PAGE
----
It has always seemed a little strange to me that the Jewish months start on the new moon. If you are going to look up into the sky for seasonal markers, the full moon would be a much clearer and more dramatic signpost. The new moon is rather obscure, whereas a full moon lights up the sky and, at night, cast light over the darkness.
But the new moon as indicator of the new month is baked into our tradition. The Hebrew word for new, CHaDáSH, shares a root with the word for month, CHóDeSH. It is true that the pilgrimage festivals of Sukkot and Passover — as well as some minor festivals — begin on the full moon. But the cycle always begins at the new moon.
I admit that the lunar cycle particularly captures my attention at this time of year. More compelling than a calendar, looking up at the moon when I’m driving home from Temple at night reminds me of our proximity to the High Holy Days. The Temple-employee part of me watches with nervousness, thinking about all the work that needs to be done so that the holiday season may be both profound and joyous for our community. But the Jewish individual in me looks up with a sense of great hope.
As a cantor, I know that in thinking about our High Holy Day liturgy, many congregants’ minds go first to Kol nidrei or Avinu malkeinu. These are powerful moments both musically and textually. I have mixed feelings about them. On the one hand, I appreciate gravity of the sentiments they convey. And because of their significance to most worshippers, I feel great responsibility to execute them well. But they are not the powerful moments for me.
For me, the most profound moments come at the beginning and at the end. The first is on Erev Rosh Hashanah — with the chanting of Bar’chu, the call to worship. It’s quiet rendering of the special melody for High Holy Days proclaims the start of the new year — that specific moment when the joys and challenges of the year gone by now become the past, and all of the possibilities for the year ahead are laid before us. What things will happen to us? And more importantly, what will we make of them?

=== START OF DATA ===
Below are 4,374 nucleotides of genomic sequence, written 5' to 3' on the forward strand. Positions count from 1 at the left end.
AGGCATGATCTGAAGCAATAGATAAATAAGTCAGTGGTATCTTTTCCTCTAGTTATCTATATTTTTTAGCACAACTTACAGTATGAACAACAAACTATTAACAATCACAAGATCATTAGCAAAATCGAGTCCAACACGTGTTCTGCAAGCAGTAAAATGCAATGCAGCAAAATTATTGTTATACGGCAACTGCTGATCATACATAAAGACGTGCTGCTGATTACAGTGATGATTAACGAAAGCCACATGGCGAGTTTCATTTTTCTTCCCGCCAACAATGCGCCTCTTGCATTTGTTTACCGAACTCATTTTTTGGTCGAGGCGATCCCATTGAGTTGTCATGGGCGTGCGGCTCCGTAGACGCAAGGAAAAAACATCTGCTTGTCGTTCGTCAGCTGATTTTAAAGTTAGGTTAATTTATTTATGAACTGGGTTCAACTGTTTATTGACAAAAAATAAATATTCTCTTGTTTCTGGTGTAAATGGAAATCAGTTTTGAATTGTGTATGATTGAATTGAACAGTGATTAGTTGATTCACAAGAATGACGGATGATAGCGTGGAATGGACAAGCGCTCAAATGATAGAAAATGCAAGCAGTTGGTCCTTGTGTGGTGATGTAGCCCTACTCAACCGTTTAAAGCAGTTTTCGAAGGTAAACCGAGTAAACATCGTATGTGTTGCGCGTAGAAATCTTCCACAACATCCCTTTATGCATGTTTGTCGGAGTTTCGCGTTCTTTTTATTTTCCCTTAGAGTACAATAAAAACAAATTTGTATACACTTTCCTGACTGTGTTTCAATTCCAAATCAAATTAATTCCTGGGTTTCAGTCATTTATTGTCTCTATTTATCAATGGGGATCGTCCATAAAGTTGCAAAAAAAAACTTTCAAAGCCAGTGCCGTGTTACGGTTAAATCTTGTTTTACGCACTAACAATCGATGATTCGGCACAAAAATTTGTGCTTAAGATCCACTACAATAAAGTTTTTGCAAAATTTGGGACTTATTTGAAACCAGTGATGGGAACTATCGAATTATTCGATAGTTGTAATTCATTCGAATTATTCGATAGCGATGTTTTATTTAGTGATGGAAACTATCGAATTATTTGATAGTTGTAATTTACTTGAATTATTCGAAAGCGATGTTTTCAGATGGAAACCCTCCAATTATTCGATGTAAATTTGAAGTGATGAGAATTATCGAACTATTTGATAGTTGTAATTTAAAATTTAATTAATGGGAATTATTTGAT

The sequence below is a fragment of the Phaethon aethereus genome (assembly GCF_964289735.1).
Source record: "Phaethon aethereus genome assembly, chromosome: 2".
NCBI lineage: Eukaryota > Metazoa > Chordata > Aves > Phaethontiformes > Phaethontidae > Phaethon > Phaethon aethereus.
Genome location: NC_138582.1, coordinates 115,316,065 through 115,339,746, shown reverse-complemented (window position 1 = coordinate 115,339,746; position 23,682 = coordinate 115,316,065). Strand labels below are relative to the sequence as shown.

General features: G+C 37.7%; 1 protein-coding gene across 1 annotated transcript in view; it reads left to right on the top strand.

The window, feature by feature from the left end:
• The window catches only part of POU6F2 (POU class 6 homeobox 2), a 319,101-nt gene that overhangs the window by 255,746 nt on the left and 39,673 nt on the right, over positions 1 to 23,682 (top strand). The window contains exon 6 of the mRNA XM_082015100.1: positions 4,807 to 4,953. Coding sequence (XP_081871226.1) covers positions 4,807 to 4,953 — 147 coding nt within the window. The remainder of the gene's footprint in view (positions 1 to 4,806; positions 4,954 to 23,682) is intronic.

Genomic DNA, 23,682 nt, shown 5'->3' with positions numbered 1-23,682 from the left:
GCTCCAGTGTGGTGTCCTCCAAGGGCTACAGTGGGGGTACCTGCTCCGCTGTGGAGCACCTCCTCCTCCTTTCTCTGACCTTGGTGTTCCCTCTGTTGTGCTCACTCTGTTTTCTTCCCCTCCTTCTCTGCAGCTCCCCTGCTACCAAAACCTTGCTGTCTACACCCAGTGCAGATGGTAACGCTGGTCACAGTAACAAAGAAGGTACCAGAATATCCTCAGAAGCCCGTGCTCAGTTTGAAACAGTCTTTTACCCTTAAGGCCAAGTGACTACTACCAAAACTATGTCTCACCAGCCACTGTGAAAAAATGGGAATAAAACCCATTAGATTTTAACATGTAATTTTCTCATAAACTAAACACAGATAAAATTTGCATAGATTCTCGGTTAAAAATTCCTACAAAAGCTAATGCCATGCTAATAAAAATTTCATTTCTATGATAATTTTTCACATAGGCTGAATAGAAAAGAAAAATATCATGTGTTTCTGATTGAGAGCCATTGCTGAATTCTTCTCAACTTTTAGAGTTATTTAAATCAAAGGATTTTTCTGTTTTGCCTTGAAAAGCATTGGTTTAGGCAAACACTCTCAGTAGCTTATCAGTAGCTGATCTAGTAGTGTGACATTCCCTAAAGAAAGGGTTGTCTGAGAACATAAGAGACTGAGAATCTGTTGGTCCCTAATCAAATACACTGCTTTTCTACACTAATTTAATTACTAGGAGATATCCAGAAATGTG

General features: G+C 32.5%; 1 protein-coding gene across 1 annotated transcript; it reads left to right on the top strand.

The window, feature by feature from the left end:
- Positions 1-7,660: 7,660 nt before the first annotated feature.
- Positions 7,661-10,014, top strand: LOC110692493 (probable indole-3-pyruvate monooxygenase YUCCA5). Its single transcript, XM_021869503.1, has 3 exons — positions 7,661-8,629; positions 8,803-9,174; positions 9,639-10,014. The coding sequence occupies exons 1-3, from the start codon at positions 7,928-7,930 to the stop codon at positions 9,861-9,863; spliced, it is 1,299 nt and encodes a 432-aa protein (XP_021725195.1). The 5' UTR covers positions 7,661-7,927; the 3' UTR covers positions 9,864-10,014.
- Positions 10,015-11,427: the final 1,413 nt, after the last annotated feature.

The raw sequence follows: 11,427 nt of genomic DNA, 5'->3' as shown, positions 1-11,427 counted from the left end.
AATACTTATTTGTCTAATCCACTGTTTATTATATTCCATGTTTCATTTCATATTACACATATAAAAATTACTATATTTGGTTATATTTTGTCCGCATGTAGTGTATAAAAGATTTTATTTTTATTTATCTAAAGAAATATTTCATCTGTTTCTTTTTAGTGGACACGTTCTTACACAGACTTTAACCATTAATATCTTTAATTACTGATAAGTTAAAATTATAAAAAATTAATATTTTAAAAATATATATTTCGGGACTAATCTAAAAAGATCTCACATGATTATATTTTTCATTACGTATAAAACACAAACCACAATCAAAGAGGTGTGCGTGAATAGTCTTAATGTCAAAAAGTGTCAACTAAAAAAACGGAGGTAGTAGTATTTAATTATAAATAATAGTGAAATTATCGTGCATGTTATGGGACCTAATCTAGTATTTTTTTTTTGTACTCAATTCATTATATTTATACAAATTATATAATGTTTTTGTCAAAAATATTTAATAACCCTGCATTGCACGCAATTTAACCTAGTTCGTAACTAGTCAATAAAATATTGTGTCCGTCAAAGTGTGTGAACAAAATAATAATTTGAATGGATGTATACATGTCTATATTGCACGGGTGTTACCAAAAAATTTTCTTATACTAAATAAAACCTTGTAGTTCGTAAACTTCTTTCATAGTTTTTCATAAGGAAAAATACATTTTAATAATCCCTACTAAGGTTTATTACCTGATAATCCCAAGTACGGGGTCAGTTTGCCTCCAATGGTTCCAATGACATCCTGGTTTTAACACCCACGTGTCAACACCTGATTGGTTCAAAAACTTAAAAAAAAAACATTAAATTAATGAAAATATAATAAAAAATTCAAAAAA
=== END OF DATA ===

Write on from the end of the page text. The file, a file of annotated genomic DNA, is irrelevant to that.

The second moment comes at the very, very end. At the conclusion of Yom Kippur, after all the prayers have been said, after our personal confessions have been made, after the last blast of the shofar has been sounded, after the last housekeeping items of the holiday have been announced, we sing Bashanah Haba’ah: “wait and see, wait and see how much good there will be bashanah haba’ah — in the coming year.” It is a song of hope and of commitment to go forward into the new year with strength, courage, humility, and resolve.
This Shabbat is the beginning of the month of Elul. The last sliver of the moon will disappear and the month of preparation for the High Holy Days will begin. We will turn our thoughts to the task of the Days of Awe — to examine ourselves honestly and to gather as a community to prepare a better path for the year ahead. The new moon after that will be Rosh Hashanah. And as that moon expands beginning with its tiny arc, as the light of the night sky glows brighter, so too all the possibilities of the year ahead will emerge and begin to blossom before our eyes. Perhaps it makes sense that the new season starts with the faintest of light so that its brightness increases along with our hopes for the coming year. May this new year be a good year for us all, a year with fresh possibilities for ourselves, our community, and for our world.